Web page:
Plus, we wish that both H&R Block and Intuit would integrate their deductions tools with their tax applications. As for TaxCut, the separate but included DeductionsPro has a straightforward interface, even displaying a running tally of potential deductions and tax savings. But to our dismay, only after entering our health care bills did DeductionsPro tell us that TaxCut doesn't import those medical and dental expenses. That's a big downer if you've grappled with substantial medical costs. Still, even Intuit's Medical Expense Manager application doesn't integrate with TurboTax.
Keeping immaculate records won't prevent you from feeling stumped about unusual questions. What if, for example, your home business expenses are $50 short of an allowed deductible amount? Will you get in trouble if, say, you pretended that a personal shopping spree at The Home Depot was really for business supplies? TaxCut can't make the call for tricky questions. Nevertheless, we like that when you finish your taxes, TaxCut pits your return against U.S. averages, and its tax-planning section connects to an online Tax Estimator to help plan next year's taxes.
TaxCut's free audit support--an extra $40 with TurboTax--guarantees that if you file electronically, you can get advice from a tax advisor should the IRS come knocking later. TaxCut Premium users get free phone, e-mail, and chat assistance. The software includes brief video tutorials. Support hours are weekdays from 7 a.m. until 7 p.m. CST, which is bad news for weekend filers. Still, we found TaxCut's support representatives to be both polite and knowledgeable about the software.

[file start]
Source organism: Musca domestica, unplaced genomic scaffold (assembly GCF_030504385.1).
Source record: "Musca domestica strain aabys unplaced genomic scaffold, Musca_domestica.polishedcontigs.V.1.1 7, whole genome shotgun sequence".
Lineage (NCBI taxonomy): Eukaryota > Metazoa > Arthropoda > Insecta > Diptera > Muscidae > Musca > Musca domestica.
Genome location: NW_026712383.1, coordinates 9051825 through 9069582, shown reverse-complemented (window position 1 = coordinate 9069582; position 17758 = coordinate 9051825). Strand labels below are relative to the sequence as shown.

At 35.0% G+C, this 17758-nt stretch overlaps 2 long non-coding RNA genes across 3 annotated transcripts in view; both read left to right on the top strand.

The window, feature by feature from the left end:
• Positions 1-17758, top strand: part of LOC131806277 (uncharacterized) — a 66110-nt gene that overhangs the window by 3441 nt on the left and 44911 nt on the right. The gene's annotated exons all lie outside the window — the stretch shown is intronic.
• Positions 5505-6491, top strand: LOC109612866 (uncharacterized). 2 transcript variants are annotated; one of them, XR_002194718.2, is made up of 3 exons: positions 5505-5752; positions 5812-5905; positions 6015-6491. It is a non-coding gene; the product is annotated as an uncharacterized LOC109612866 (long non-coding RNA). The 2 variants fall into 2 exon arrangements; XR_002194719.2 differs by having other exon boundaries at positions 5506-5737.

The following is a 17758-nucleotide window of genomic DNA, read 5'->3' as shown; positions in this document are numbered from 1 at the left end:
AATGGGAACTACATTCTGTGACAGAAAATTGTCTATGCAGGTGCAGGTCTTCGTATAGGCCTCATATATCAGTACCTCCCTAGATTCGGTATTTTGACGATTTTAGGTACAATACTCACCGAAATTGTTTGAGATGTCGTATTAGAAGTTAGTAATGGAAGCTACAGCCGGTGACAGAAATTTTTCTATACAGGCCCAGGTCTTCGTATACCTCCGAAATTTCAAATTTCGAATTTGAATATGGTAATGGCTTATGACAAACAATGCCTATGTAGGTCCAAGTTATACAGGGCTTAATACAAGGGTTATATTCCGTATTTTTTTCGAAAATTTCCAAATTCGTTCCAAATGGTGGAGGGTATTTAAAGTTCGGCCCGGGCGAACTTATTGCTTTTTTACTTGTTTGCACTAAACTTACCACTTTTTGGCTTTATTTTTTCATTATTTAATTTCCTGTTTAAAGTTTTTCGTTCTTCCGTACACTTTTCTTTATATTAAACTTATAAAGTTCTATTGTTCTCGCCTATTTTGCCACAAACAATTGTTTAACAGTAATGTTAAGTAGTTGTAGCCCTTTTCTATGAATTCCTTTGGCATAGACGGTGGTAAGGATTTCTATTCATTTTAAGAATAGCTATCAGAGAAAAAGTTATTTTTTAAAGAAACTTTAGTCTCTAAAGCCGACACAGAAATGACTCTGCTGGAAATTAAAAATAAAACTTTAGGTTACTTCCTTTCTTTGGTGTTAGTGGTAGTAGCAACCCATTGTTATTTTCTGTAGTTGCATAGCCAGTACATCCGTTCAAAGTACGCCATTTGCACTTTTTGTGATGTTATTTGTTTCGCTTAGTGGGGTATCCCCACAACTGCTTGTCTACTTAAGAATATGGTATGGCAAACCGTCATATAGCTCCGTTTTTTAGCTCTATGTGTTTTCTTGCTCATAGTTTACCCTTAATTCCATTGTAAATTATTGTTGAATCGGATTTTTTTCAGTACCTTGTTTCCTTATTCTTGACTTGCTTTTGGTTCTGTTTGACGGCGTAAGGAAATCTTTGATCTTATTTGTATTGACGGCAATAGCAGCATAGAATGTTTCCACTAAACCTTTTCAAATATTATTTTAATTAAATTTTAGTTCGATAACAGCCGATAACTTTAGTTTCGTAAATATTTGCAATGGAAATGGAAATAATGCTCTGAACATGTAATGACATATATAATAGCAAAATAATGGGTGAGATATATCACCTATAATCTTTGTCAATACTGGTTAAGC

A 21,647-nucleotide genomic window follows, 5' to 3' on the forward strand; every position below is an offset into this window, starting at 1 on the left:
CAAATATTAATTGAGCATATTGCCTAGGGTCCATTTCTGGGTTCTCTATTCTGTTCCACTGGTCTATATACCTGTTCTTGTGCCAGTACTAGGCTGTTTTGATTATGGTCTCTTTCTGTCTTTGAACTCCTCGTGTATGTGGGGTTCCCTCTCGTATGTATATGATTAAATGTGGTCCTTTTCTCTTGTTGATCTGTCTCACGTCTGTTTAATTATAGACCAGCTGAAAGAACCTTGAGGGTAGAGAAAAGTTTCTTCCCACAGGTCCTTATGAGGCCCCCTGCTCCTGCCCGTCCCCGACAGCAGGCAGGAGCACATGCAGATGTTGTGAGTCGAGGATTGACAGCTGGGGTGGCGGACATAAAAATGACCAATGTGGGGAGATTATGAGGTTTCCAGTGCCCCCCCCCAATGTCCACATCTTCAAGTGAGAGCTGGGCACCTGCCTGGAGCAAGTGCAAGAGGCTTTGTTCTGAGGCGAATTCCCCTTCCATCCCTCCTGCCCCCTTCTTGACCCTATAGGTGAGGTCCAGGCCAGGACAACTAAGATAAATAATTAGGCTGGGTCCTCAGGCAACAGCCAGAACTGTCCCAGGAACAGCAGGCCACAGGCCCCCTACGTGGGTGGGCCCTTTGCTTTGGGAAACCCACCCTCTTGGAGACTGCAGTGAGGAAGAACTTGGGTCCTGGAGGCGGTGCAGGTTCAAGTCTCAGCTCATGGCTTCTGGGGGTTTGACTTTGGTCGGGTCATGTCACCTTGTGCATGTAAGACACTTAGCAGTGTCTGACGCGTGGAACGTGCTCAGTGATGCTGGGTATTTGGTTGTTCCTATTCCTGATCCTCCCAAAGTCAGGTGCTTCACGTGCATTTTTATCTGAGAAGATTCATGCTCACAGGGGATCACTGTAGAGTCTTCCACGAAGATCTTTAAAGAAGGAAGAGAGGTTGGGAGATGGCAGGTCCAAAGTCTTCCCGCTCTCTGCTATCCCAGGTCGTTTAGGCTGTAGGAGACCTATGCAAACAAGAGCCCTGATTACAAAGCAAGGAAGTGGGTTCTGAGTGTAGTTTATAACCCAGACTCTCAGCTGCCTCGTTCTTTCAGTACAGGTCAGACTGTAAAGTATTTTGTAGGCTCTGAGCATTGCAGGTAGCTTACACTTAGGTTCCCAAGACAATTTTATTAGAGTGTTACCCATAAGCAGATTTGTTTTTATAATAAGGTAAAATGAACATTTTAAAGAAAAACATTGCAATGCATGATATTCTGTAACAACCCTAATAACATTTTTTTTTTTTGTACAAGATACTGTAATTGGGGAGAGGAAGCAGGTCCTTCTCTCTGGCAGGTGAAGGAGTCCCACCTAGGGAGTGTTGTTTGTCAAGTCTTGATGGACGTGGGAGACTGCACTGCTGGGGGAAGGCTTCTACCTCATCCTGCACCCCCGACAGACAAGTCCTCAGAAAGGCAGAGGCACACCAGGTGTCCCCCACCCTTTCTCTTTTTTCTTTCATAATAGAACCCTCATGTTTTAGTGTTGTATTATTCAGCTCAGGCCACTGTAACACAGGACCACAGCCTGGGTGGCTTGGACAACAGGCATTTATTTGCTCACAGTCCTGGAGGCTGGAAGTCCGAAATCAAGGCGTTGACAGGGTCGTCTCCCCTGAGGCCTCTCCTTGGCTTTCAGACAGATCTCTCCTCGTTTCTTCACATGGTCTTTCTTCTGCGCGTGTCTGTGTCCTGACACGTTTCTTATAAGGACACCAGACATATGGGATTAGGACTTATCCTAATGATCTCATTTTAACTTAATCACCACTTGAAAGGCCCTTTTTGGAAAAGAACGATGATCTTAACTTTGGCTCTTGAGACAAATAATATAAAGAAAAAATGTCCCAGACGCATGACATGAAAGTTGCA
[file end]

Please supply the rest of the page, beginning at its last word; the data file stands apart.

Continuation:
Overall, we like the changes within TaxCut Premium Federal + State + E-file. Its straightforward menus and questions helped us to understand how to fill in the blanks without too much chin-scratching about arcane tax terminology. The application also provided plenty of reading material to guide us through tricky situations. While no tax software is perfect, TaxCut did a thorough job of guiding us through the filing process. And if your overall goal is to save money up front, TaxCut's lower cost makes it an attractive alternative to Intuit TurboTax.